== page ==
SYMPTOMS OF LYME IN PETS
Symptoms of Lyme Disease in animals are similar to the symptoms in humans. Although you will not see a skin rash on your pet, they can experience a range of symptoms.
As with humans, animals are generally treated for Lyme Disease with amoxicillin or doxycycline. However, you should consult your veterinarian about proper treatment of your pet.
Symptoms may include:
Anaplasma - High fever, joint pain, lethargy, vomiting, diarrhea.
Babesiosis - Lethargy, appetite loss, weakness, pale gums.
Rocky Mountain Spotted Fever - Loss of appetite, fever, depression, pain in muscles & joints, swollen lymph nodes, and fluid accumulation in arms and legs. Dogs can also have dizziness, seizures and stupor. Hemorrhages in the eyes can develop and may have blood in stool or nose bleeds. Symptoms typically present 2-14 days after tick bite (from dog tick).
Bartonella vinsonii - Lethargy, weight loss, fever, weakness, and poor appetite. Less common signs include nasal discharge, bloody nose, coughing, lymph node enlargement, neurological issues, lameness, diarrhea, and vomiting.
Canine Ehrlichiosis - Fever, muscle aches, runny eyes and nose, loss of appetite, swollen lymph glands.
Lyme Disease - Lameness, swollen joints, fever, poor appetite, fatigue, and vomiting (some infected animals show no symptoms).
Tick paralysis in dogs - Gradual paralysis, seen first as an unsteady gait from uncoordinated back legs (some infected dogs don't develop paralysis).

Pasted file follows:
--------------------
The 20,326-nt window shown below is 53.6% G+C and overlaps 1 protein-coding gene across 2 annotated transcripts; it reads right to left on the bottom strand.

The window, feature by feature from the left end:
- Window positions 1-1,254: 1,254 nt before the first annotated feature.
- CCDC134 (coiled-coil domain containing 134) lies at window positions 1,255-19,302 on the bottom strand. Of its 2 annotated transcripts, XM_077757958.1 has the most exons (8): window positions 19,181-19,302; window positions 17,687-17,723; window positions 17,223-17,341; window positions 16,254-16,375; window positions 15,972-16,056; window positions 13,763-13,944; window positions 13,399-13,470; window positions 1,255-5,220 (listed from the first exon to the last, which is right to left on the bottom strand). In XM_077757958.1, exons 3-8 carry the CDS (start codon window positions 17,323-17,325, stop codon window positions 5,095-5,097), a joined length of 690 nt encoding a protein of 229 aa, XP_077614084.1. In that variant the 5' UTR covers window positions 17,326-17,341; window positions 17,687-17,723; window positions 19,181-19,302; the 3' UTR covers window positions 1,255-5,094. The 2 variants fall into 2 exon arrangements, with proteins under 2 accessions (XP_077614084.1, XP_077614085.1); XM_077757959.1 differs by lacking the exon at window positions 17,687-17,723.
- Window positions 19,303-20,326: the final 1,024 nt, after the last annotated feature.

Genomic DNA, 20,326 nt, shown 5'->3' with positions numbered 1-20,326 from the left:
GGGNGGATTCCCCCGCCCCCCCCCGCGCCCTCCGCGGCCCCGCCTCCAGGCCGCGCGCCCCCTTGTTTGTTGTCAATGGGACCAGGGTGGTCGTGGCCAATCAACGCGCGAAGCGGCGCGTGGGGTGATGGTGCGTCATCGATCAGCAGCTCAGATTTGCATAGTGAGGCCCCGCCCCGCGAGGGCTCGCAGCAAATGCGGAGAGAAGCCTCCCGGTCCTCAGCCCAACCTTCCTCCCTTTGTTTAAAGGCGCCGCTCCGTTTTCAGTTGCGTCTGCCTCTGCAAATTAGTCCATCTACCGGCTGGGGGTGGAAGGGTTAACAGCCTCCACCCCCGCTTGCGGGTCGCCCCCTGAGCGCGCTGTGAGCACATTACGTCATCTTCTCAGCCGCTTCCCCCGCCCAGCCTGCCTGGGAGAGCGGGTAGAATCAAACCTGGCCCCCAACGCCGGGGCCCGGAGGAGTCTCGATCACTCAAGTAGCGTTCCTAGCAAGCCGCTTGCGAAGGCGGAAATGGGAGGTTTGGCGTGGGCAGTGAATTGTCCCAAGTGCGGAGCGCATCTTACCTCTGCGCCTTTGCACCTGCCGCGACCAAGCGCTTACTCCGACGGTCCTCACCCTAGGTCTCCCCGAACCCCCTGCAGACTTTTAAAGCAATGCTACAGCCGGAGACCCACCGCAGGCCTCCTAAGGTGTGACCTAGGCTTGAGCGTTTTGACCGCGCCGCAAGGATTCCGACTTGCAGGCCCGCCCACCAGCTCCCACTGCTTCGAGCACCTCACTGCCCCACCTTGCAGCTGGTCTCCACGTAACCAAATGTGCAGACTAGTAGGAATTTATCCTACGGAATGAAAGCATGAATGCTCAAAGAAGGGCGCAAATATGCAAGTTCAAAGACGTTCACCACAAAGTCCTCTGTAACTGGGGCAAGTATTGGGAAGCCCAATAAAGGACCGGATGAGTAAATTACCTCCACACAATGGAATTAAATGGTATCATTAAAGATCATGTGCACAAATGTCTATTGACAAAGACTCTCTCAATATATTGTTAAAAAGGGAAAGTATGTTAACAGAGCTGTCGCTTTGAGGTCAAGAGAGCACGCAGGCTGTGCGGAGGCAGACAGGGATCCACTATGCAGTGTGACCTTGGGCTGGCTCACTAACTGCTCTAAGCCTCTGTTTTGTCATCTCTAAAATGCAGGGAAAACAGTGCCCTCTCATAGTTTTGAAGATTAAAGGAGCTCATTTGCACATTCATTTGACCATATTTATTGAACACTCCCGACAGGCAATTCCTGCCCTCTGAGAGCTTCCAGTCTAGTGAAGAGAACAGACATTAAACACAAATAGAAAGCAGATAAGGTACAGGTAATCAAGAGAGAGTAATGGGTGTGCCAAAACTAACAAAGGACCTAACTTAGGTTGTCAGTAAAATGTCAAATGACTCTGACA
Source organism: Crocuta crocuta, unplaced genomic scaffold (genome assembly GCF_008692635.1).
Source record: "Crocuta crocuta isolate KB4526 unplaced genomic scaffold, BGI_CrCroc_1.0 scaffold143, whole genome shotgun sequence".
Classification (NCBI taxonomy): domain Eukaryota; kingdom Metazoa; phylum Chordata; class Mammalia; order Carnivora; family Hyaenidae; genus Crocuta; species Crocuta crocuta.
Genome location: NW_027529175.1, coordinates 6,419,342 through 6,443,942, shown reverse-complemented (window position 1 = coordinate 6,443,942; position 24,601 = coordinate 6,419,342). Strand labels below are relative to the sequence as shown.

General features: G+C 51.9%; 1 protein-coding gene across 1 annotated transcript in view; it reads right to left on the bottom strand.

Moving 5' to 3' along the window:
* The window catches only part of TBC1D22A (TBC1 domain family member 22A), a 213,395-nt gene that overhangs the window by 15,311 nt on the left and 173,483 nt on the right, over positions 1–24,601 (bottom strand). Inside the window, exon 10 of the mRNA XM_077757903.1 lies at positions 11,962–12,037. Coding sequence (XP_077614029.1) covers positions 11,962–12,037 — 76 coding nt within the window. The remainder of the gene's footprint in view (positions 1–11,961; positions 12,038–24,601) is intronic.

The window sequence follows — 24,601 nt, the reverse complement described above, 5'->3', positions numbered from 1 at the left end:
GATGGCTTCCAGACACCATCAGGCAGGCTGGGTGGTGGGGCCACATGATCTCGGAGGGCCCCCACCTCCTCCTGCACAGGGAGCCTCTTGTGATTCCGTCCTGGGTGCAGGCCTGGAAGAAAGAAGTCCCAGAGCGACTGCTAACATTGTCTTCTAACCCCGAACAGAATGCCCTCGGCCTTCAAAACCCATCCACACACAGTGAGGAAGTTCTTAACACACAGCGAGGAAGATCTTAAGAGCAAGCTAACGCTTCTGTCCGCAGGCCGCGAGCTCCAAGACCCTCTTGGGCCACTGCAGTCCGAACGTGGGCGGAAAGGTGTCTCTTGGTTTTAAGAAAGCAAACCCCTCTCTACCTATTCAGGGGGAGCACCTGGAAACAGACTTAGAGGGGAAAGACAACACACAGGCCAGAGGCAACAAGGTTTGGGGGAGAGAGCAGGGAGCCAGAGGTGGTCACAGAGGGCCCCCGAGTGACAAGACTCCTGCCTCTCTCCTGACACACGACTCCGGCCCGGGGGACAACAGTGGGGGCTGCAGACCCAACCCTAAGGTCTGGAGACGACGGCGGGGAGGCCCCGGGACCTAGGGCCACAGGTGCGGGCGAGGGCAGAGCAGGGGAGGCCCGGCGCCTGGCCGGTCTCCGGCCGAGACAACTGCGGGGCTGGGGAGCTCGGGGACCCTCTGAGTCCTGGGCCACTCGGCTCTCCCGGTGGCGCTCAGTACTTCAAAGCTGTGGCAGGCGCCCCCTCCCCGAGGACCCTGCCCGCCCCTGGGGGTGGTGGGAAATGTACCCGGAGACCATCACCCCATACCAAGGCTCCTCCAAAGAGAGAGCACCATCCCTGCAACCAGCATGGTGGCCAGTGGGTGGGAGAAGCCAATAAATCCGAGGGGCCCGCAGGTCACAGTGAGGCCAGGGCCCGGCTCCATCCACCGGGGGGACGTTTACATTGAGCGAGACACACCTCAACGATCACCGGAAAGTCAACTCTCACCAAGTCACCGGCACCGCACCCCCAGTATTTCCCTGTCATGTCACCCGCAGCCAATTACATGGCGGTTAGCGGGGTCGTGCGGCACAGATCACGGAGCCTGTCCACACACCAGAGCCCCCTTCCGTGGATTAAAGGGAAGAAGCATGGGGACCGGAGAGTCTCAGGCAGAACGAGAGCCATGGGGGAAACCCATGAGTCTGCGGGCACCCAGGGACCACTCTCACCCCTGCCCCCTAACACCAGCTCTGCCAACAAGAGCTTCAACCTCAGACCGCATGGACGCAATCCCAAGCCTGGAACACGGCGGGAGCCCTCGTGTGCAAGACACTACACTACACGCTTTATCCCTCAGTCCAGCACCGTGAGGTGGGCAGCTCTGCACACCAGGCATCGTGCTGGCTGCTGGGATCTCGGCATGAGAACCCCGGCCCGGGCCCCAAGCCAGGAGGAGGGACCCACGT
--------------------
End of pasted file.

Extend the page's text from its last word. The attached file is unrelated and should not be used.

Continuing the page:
Most infected cats do not seem to experience any symptoms of Lyme Disease. Symptoms may include:
Fever, arthritis, loss of appetite, fatigue, eye problems, breathing disorders, heart disorders, "trance-like" state, and possible sudden collapse.
Symptoms may include:
Arthritis (displayed as joint pain, swelling, stiffness, shifting from foot to foot, and lameness), fever, and weight loss.
Most infected horses do not seem to experience any symptoms of Lyme Disease. Symptoms may include:
Arthritis (stiffness and swelling in large joints and shifting from foot to foot), loss of appetite, and neurological disorders (behavioral changes).
When walking or exercising your outdoor pet, try to keep it away from grassy or wooded areas and leafy debris.
Check your pet regularly for ticks, especially after trips through grassy or wooded areas. Comb through your pet's hair thoroughly.
If you find a tick remove it promptly.
Consult your veterinarian about the Lyme Disease vaccine for your dog.
Consult your veterinarian about treating your dog with tick-killing pesticides (acaricides) or using tick collars.
If you find several ticks on your dog, you may wish to discuss an insecticidal bath with your veterinarian or groomer.